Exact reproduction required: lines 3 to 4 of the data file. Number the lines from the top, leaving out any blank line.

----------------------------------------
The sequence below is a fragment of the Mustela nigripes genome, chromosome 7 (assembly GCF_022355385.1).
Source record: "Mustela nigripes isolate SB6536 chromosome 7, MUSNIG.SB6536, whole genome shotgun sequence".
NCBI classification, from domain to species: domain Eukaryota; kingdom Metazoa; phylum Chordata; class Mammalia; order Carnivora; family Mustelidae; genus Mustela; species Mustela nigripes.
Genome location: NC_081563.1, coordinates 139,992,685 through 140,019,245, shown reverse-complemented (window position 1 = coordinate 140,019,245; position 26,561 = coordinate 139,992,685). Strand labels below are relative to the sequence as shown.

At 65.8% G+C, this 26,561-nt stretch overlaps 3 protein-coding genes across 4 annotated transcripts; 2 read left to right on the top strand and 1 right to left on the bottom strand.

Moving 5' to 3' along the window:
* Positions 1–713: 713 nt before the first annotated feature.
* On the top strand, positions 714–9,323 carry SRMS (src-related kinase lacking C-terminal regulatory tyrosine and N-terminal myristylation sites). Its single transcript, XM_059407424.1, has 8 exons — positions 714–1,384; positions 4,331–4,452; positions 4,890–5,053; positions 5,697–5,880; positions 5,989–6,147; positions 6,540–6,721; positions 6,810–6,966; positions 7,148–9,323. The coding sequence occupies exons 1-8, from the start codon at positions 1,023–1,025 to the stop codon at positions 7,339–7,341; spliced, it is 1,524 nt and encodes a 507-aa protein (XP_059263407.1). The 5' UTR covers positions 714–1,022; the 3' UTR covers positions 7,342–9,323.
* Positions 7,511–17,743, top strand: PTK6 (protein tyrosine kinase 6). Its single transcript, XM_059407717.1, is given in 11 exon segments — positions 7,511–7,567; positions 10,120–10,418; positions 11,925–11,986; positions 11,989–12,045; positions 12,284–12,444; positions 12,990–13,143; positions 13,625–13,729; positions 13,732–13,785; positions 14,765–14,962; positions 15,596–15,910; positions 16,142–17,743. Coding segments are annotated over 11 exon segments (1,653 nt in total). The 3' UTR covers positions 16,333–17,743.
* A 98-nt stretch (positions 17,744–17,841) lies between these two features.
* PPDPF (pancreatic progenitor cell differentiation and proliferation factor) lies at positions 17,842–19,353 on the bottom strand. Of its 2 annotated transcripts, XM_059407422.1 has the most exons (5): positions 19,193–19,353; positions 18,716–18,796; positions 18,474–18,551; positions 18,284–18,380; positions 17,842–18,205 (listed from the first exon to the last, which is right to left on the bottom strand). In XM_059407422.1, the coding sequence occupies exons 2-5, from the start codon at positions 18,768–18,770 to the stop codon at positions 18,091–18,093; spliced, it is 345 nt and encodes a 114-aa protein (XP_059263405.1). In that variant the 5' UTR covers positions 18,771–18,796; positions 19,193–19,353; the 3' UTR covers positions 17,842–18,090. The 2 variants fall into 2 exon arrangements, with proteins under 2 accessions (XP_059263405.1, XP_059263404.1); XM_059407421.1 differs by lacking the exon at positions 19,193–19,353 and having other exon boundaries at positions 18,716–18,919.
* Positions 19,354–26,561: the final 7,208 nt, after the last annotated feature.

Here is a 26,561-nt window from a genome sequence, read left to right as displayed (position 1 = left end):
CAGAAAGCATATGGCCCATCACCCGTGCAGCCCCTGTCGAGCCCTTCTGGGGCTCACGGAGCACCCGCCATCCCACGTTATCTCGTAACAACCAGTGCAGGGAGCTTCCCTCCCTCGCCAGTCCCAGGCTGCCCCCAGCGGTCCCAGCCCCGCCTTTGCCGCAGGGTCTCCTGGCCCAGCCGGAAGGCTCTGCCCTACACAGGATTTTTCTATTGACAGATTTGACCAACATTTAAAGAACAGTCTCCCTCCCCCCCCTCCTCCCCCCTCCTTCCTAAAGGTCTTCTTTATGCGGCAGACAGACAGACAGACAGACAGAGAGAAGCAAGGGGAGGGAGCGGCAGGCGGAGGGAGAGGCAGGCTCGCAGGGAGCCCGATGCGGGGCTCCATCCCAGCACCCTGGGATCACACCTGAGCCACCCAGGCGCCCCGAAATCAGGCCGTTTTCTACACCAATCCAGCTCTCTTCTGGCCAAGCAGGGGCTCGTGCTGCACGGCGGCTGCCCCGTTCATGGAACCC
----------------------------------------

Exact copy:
NCBI classification, from domain to species: domain Eukaryota; kingdom Metazoa; phylum Chordata; class Mammalia; order Carnivora; family Mustelidae; genus Mustela; species Mustela nigripes.
Genome location: NC_081563.1, coordinates 139,992,685 through 140,019,245, shown reverse-complemented (window position 1 = coordinate 140,019,245; position 26,561 = coordinate 139,992,685). Strand labels below are relative to the sequence as shown.